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Carry On Caravanning - The Highs And Lows Of Being Off Grid

02/02/2017 10:59

February has arrived. It's that month when you start to feel that Christmas is really behind us now. Time to start thinking about the summer and where to go on holiday. Fed up of the short, cold, days we dream of the sun on our face and sand between our toes...

A few years ago I decided to buy a caravan, a static caravan in a field, off grid, back to basics, at one with nature. This was going to be all our holidays from now on, weekends, bank holidays, you name it we would be there. The first night we slept there I was awake all night.

"Oh My God! We are in a caravan at the bottom of a field in the middle of nowhere!"

"Oh My God, what if one of us needs an ambulance in the night, it's so dark out there, they'll never find us!!!" (If you've read my other posts this whole needing the police, or an ambulance, during the night is a recurring theme).

I got out of bed to check my purse for the piece of paper with the address of where we were, and placed it next to my mobile phone. Suddenly the thought of that dark, star filled sky lost all of its romantic appeal. My imagination went into overdrive as I pictured masked invaders smashing through the door. Wouldn't be hard, that flimsy coffin I was suffocating in was a pushover!

"What time does it get light?" I blubbered.

The next morning I sat outside in the sunshine, fag in one hand, tea in the other, my chin down to my feet. I finally plucked up the courage to say that I couldn't possibly EVER sleep in that caravan again. Needless to say, after spending two grand on that hellhole, my pleas fell on very deaf ears as Mr Happy positioned himself, eyes closed and face up towards the sun, the corner of his mouth twitching slightly as he became heady with pleasure.

A few alcohol induced comas helped me through the nights on that first trip as we got stuck in to 'rebuilding' the interior. I might add at this point Mr Happy did advise me against buying the caravan. I have tried to curb my impulses since. Once we had everything looking just the way I had imagined, transforming a 1980's static into a vintage delight (as long as you were only looking at the inside) I started to feel more comfortable. We bought a solar panel that charged two batteries and a 12 volt television. I was a green wellied water collector that didn't brave the shower block until the smell got so bad Mr Happy had to start spraying me with Mr Sheen. As dusk swept across the field we would watch the bats do their evening dance around our heads and we felt we could live like that forever. Yes, I did at times suggest it would be the greatest way to live (curbed that impulse).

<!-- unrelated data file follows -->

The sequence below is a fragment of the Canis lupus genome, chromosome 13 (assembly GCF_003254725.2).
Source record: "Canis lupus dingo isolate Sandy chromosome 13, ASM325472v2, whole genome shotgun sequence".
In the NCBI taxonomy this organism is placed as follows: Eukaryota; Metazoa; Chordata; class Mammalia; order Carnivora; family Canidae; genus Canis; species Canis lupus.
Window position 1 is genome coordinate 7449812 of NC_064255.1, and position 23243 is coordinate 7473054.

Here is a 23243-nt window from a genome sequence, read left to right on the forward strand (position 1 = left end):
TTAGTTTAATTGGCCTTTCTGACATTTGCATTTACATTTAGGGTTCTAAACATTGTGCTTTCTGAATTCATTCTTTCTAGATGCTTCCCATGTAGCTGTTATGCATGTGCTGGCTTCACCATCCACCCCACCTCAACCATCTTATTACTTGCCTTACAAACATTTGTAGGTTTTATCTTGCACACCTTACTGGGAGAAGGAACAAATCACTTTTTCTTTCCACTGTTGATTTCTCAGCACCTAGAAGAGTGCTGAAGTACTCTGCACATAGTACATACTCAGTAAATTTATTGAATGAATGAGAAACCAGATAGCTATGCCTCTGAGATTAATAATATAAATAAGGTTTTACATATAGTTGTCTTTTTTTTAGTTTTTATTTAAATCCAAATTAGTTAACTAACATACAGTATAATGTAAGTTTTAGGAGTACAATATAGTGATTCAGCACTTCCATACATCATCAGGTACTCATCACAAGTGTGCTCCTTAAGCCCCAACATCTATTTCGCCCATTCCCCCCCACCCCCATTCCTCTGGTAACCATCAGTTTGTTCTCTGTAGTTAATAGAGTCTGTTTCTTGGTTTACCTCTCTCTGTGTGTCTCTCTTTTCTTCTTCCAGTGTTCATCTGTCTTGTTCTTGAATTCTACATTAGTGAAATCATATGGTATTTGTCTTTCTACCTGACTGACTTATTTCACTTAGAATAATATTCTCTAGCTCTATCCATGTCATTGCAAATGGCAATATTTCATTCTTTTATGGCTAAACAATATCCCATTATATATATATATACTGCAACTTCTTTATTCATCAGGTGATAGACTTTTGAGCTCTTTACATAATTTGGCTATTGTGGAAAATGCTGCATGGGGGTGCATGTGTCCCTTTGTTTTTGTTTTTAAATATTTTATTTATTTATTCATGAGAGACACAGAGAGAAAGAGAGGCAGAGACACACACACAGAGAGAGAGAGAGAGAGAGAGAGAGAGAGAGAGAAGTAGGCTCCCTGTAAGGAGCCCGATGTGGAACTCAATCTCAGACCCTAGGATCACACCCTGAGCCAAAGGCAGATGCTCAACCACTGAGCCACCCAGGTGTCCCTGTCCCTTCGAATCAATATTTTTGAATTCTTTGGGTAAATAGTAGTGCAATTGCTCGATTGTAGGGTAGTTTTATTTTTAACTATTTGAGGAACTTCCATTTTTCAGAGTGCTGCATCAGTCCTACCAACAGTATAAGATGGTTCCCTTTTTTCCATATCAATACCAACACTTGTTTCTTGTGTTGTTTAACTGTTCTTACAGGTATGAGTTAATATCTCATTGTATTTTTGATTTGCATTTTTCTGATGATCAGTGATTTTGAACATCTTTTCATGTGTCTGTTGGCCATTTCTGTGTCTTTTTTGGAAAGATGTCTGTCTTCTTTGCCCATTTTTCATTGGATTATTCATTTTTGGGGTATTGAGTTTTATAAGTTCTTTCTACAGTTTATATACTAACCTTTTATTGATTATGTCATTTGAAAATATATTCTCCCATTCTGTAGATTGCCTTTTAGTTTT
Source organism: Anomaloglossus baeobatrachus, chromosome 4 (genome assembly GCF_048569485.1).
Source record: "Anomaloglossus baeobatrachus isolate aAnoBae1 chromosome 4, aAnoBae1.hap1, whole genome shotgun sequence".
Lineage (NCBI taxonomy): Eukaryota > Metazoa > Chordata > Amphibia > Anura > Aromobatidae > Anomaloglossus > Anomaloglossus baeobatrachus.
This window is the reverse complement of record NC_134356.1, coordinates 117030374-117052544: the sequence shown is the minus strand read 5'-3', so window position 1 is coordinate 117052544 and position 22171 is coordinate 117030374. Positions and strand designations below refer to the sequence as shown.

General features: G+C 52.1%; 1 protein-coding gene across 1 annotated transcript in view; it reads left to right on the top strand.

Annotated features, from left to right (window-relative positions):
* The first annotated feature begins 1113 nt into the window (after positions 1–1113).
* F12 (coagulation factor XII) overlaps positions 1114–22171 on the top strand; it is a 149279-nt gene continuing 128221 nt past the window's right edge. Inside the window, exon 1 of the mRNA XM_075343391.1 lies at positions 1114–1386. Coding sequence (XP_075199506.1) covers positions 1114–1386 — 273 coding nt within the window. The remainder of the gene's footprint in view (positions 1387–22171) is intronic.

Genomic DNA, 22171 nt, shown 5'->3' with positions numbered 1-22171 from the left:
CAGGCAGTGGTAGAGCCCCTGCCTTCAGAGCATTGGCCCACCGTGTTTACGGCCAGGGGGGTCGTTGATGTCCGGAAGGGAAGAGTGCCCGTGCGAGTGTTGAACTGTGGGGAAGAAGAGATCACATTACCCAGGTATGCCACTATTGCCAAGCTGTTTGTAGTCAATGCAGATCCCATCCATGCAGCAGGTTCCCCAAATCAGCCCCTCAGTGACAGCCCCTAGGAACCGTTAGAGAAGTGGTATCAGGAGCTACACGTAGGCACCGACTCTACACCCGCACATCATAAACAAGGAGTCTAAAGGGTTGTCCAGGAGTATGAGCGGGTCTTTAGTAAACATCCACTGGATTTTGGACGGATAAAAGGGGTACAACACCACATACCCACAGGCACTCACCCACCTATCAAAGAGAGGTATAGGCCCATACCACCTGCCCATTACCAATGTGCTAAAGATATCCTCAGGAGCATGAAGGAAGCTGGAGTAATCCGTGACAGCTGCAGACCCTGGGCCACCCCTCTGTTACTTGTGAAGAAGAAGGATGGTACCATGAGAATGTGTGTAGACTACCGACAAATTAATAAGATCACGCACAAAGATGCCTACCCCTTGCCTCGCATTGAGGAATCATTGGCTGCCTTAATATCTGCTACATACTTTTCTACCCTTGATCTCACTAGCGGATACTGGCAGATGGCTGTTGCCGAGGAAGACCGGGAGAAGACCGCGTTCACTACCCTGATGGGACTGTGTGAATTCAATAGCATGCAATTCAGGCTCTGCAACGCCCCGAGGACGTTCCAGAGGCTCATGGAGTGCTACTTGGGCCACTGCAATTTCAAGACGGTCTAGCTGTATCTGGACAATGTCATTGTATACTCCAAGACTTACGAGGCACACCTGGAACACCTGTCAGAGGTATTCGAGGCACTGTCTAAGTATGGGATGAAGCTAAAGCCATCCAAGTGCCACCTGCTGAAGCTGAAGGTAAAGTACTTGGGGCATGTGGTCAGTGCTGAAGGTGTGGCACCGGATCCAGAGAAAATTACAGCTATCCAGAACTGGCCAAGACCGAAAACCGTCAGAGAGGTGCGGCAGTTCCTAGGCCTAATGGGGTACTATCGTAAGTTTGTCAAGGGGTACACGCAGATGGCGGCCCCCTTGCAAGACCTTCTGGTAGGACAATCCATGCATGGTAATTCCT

I became so 'relaxed' about it all that one Friday I decided to drive down to the caravan ahead of Mr Happy. I would fetch the water in, open the curtains and windows and prepare for his evening arrival. I felt amazing, so grown up and independent (I HATE driving with a passion - see travelling with anxiety). I drove my car across the field down to the caravan to avoid running the gauntlet of rabid dogs, and would move it when I had a dog handling expert at my side later on (weren't supposed to have cars at the vans).

Once the curtains were drawn I spied a man I hadn't seen before staring across at me.

"Oh Shit. I'm in a caravan all alone at the bottom of a field with no one around to hear my screams!"

"Shit, shit, shit!"

I jumped in the car, left it in the car park and started walking to the nearest village. I didn't drive, as like I said, I hate driving and I'd done my bit for the day. I was wearing new sandals. Oh my poor feet. I jumped (more jumping, mainly out of my skin) on a bus and headed into Rye. Once I'd exhausted the shops I went on a pub crawl, intermittently phoning Mr Happy to explain my dilemma and beg him to arrive soon. I ended up back in the village, and headed inside the pub to wait for him. During the three hours I waited for him I was sexually harassed by the local drunk who wanted to take me back to his caravan for a bit of How's Your Father. After he had smoked his fifth joint I had no concerns about being able to fight him off.

This is merely a snapshot of an adventure that spanned two years. Yes, I endured it for two years. The highs outweighed the lows and I learned a lot about myself. All bad. Look out for Carry On Camping - Didn't I Learn Anything From Caravanning!?

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